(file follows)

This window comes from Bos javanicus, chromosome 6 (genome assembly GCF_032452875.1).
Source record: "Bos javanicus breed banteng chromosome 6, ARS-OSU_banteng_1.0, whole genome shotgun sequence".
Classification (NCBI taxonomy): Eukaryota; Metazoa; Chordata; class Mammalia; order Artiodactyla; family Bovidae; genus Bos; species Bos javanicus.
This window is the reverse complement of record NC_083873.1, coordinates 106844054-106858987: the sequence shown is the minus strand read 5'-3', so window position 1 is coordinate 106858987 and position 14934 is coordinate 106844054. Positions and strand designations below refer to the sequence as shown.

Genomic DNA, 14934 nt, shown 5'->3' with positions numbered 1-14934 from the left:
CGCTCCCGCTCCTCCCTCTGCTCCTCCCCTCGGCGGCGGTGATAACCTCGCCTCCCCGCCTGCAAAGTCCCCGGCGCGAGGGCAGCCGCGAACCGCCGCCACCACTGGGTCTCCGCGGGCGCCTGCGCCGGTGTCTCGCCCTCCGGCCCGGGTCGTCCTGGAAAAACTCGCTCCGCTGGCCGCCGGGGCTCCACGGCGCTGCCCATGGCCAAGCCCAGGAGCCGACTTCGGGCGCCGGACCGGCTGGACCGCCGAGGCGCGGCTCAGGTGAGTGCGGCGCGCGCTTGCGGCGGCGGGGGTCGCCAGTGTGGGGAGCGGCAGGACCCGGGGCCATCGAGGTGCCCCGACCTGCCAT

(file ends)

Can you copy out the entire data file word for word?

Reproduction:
This window comes from Bos javanicus, chromosome 6 (genome assembly GCF_032452875.1).
Source record: "Bos javanicus breed banteng chromosome 6, ARS-OSU_banteng_1.0, whole genome shotgun sequence".
Classification (NCBI taxonomy): Eukaryota; Metazoa; Chordata; class Mammalia; order Artiodactyla; family Bovidae; genus Bos; species Bos javanicus.
This window is the reverse complement of record NC_083873.1, coordinates 106844054-106858987: the sequence shown is the minus strand read 5'-3', so window position 1 is coordinate 106858987 and position 14934 is coordinate 106844054. Positions and strand designations below refer to the sequence as shown.

Genomic DNA, 14934 nt, shown 5'->3' with positions numbered 1-14934 from the left:
CGCTCCCGCTCCTCCCTCTGCTCCTCCCCTCGGCGGCGGTGATAACCTCGCCTCCCCGCCTGCAAAGTCCCCGGCGCGAGGGCAGCCGCGAACCGCCGCCACCACTGGGTCTCCGCGGGCGCCTGCGCCGGTGTCTCGCCCTCCGGCCCGGGTCGTCCTGGAAAAACTCGCTCCGCTGGCCGCCGGGGCTCCACGGCGCTGCCCATGGCCAAGCCCAGGAGCCGACTTCGGGCGCCGGACCGGCTGGACCGCCGAGGCGCGGCTCAGGTGAGTGCGGCGCGCGCTTGCGGCGGCGGGGGTCGCCAGTGTGGGGAGCGGCAGGACCCGGGGCCATCGAGGTGCCCCGACCTGCCAT